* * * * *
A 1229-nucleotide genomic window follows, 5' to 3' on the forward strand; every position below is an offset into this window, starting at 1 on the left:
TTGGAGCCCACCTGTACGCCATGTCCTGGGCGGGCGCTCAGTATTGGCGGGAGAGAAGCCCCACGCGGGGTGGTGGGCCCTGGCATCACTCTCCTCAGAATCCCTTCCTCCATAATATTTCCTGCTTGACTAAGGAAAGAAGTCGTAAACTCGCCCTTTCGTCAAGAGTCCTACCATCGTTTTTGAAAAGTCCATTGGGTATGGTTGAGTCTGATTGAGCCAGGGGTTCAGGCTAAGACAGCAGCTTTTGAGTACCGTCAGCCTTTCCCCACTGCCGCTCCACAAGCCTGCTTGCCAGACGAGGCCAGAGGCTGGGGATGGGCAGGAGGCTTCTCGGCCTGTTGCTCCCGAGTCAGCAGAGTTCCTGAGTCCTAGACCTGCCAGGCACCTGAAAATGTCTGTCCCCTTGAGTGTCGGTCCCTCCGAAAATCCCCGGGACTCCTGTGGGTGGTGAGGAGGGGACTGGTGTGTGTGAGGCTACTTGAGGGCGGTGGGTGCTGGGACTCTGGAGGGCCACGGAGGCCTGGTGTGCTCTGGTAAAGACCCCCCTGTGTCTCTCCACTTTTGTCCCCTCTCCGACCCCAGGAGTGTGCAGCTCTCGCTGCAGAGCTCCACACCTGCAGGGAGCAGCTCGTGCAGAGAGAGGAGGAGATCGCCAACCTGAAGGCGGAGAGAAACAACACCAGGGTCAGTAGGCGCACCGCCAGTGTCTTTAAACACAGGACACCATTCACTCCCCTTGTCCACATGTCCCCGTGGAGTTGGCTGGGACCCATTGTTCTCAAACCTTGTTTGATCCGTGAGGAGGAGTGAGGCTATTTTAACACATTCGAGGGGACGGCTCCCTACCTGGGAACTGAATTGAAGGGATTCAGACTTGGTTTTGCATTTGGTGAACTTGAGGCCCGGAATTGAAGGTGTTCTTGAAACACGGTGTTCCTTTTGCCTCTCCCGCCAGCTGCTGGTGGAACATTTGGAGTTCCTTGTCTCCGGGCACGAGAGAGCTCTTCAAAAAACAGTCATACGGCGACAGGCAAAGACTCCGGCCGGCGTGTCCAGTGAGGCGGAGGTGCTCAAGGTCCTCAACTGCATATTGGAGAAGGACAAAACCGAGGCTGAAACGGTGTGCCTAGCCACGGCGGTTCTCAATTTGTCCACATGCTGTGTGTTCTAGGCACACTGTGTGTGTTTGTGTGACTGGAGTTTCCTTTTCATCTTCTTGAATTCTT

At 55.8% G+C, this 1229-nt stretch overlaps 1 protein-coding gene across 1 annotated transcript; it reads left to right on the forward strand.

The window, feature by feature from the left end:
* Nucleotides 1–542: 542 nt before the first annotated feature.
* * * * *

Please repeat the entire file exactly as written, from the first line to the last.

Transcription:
A 1229-nucleotide genomic window follows, 5' to 3' on the forward strand; every position below is an offset into this window, starting at 1 on the left:
TTGGAGCCCACCTGTACGCCATGTCCTGGGCGGGCGCTCAGTATTGGCGGGAGAGAAGCCCCACGCGGGGTGGTGGGCCCTGGCATCACTCTCCTCAGAATCCCTTCCTCCATAATATTTCCTGCTTGACTAAGGAAAGAAGTCGTAAACTCGCCCTTTCGTCAAGAGTCCTACCATCGTTTTTGAAAAGTCCATTGGGTATGGTTGAGTCTGATTGAGCCAGGGGTTCAGGCTAAGACAGCAGCTTTTGAGTACCGTCAGCCTTTCCCCACTGCCGCTCCACAAGCCTGCTTGCCAGACGAGGCCAGAGGCTGGGGATGGGCAGGAGGCTTCTCGGCCTGTTGCTCCCGAGTCAGCAGAGTTCCTGAGTCCTAGACCTGCCAGGCACCTGAAAATGTCTGTCCCCTTGAGTGTCGGTCCCTCCGAAAATCCCCGGGACTCCTGTGGGTGGTGAGGAGGGGACTGGTGTGTGTGAGGCTACTTGAGGGCGGTGGGTGCTGGGACTCTGGAGGGCCACGGAGGCCTGGTGTGCTCTGGTAAAGACCCCCCTGTGTCTCTCCACTTTTGTCCCCTCTCCGACCCCAGGAGTGTGCAGCTCTCGCTGCAGAGCTCCACACCTGCAGGGAGCAGCTCGTGCAGAGAGAGGAGGAGATCGCCAACCTGAAGGCGGAGAGAAACAACACCAGGGTCAGTAGGCGCACCGCCAGTGTCTTTAAACACAGGACACCATTCACTCCCCTTGTCCACATGTCCCCGTGGAGTTGGCTGGGACCCATTGTTCTCAAACCTTGTTTGATCCGTGAGGAGGAGTGAGGCTATTTTAACACATTCGAGGGGACGGCTCCCTACCTGGGAACTGAATTGAAGGGATTCAGACTTGGTTTTGCATTTGGTGAACTTGAGGCCCGGAATTGAAGGTGTTCTTGAAACACGGTGTTCCTTTTGCCTCTCCCGCCAGCTGCTGGTGGAACATTTGGAGTTCCTTGTCTCCGGGCACGAGAGAGCTCTTCAAAAAACAGTCATACGGCGACAGGCAAAGACTCCGGCCGGCGTGTCCAGTGAGGCGGAGGTGCTCAAGGTCCTCAACTGCATATTGGAGAAGGACAAAACCGAGGCTGAAACGGTGTGCCTAGCCACGGCGGTTCTCAATTTGTCCACATGCTGTGTGTTCTAGGCACACTGTGTGTGTTTGTGTGACTGGAGTTTCCTTTTCATCTTCTTGAATTCTT

At 55.8% G+C, this 1229-nt stretch overlaps 1 protein-coding gene across 1 annotated transcript; it reads left to right on the forward strand.

The window, feature by feature from the left end:
* Nucleotides 1–542: 542 nt before the first annotated feature.